Keyboards fall in a class of reviews that is often overlooked. Mice, monitors, sidecar accessories, and keyboards are the sorts of things can enhance your gaming experience, but when faced with the pricetag that has players deciding between a new keyboard and a pair of full-priced games, it ends up being last in the upgrade path. People are often happy with a crappy Dell keyboard they swiped from the office, or a Packard Bell keyboard they’ve had since dinosaurs roamed the Earth. It’s a shame too – they don’t know what they are missing.
Plugging in the keyboard to write this review (because, why wouldn’t I?) I immediately fell in love with the throw of the keys. While my desktop uses the aforementioned Logitech G-15 keyboard, I have a Steelseries keyboard on my MSI GT70 laptop and I love it. The short throw of the keys feels pretty natural on the laptop keyboard, but they are perhaps a little too shallow – not so with the Apex. The Apex keys have an easy press which has to be felt to be understood. To achieve this feel they’ve skipped out on mechanical keys switches, instead using rubber dome spring system. This makes for a softer press without all the clickity-clack of a standard keyboard.
Beyond the keythrow of the keyboard, I’ll readily admit it looks pretty cool. Like the MSI GT70 keyboard, the ligths on the keyboard can be changed to any color you can imagine. In fact, there are over 16.8 million color combinations with eight levels of intensity. There are five zones, and each of them can be individually changed. I like making the whole thing a deep red when I play Diablo III.
If there is one area where your cheap Dell keyboard will fail you, it’s ghosting. Ghosting is an issue where multiple keys are pressed, but some of them don’t show up – they are “ghosted”. This is a problem in the gaming world as you’ll often be using multiple keys at the same time (diagonal movements, crouching, rolling, etc.). Keyboards that advertise “anti-ghosting” typically will accept any 3 keys pressed simultaneously without ghosting, but obviously gamers can occasionally find themselves hitting more than that in a short span. Put simply, cheap keyboards suffer from ghosting in a big way – the Apex does not. The Apex keyboard supports anti-ghosting for up to six simultaneous keypresses, with the hotzones spread between the 20 most frequently used keys in gaming. Specifically 1-5, Q, W, E, R, A, S, D, F, left CTRL, left Shift, the space bar, and four arrow keys. Not once did I see ghosting in the last two weeks of testing.
Unique to this keyboard are small bumps on the W key. Since most PC players have claw-shaped hands ready to map to the WASD keys, those little bumps allow you to feel your way back to the left-hand home position without taking your eyes of your screen.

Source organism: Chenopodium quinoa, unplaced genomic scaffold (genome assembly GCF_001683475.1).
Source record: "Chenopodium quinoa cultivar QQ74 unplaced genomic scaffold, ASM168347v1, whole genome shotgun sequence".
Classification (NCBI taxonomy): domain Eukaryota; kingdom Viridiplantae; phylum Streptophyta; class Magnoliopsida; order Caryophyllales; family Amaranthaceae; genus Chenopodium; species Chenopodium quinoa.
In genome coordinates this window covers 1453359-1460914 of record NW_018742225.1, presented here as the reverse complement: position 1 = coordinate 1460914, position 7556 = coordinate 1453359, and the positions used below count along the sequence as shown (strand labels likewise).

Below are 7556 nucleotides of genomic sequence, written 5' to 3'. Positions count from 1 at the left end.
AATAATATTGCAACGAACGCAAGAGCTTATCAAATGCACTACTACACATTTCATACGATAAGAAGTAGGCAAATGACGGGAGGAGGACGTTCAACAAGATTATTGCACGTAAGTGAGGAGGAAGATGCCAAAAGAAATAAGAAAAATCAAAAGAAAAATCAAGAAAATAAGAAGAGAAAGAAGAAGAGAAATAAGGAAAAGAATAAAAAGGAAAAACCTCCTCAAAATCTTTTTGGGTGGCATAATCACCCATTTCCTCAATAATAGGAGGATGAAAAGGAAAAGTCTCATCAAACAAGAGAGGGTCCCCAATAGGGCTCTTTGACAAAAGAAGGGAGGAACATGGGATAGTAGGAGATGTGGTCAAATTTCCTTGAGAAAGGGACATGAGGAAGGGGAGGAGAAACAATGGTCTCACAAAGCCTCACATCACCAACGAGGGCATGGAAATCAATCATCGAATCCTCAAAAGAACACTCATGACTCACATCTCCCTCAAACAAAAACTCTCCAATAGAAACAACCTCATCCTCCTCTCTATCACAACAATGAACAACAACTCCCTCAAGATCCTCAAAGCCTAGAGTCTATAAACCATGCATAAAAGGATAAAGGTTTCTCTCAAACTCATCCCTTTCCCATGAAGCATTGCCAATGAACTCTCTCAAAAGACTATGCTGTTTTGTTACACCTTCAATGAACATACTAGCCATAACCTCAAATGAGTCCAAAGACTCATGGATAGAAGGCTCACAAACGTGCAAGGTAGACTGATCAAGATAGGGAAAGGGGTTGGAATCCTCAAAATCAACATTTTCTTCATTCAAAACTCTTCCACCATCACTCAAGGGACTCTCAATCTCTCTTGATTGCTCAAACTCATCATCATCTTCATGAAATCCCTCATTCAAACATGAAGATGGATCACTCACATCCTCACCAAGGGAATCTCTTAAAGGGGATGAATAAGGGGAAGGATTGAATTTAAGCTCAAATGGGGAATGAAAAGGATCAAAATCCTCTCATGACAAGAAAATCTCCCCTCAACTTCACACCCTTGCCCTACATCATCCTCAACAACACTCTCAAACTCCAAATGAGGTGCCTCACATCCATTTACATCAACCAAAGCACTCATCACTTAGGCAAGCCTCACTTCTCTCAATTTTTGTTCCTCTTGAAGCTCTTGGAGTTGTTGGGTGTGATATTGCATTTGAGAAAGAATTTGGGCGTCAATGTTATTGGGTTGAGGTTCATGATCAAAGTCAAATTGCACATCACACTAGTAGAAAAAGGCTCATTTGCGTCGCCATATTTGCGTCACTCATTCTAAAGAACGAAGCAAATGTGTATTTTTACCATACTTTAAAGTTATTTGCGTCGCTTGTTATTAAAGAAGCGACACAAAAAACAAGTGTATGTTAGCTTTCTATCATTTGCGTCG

The keyboard has a cable that sports two USB ends. You don’t have to use both, but if you do, you’ll activate the two USB 2.0 slots in the back of the board. You aren’t gaining any extra ports, but moving them from the back of your tower to something more in reach is certainly a nicety.
Diabling the Windows key is job-1 for most gamers. Nothing ruins your epic killstreak faster than accidentally hitting the Windows key and effectively alt-tabbing out of your game. My MSI GT70 solved this problem by moving the Windows key between the right Ctrl and Alt keys, but on the Apex it’s in the same position on the left side of the keyboard. Thankfully, without the need for software of any kind, you can press the SteelSeries key and Windows key simultaneously to disable the irritating thing. It’s a little more elegant than the physical switch on my Logitech G-15.
There are a total of 22 total macro keys on this keyboard. Using the SteelSeries Engine software and the four L keys, you can switch between layers of macros, giving you 88 macro combinations without touching the main board. On the other hand, the software hands you tools that give the board far more intelligence than that. Tying your board layouts with specific programs (your browser, specific games, etc.) via their .exe lets you build a profile that switches automatically, using any macros you’ve built in the programming section. Of all the macro engines I’ve seen, this is one of the most robust while still retaining simplicity and ease of use.
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I’m rather surprised at overall quality and utility of the Apex. This keyboard, for all of the amazing tech in it like the anti-ghosting and the 16 million color options, is priced at $100 bucks. There are mechanical keyboards at just slightly above that price point, but the Apex competes nicely in this price zone. The software is easy to use, the keys have a solid feel to them, and the extra diagonal keys are an interesting novelty, even if my fingers refuse to use them. I’ve had a lot of keyboards come across my desk, but none have stayed there – until now. The SteelSeries Apex with it’s slick wide profile is now the new centerpiece of my desk, and that’s saying a lot!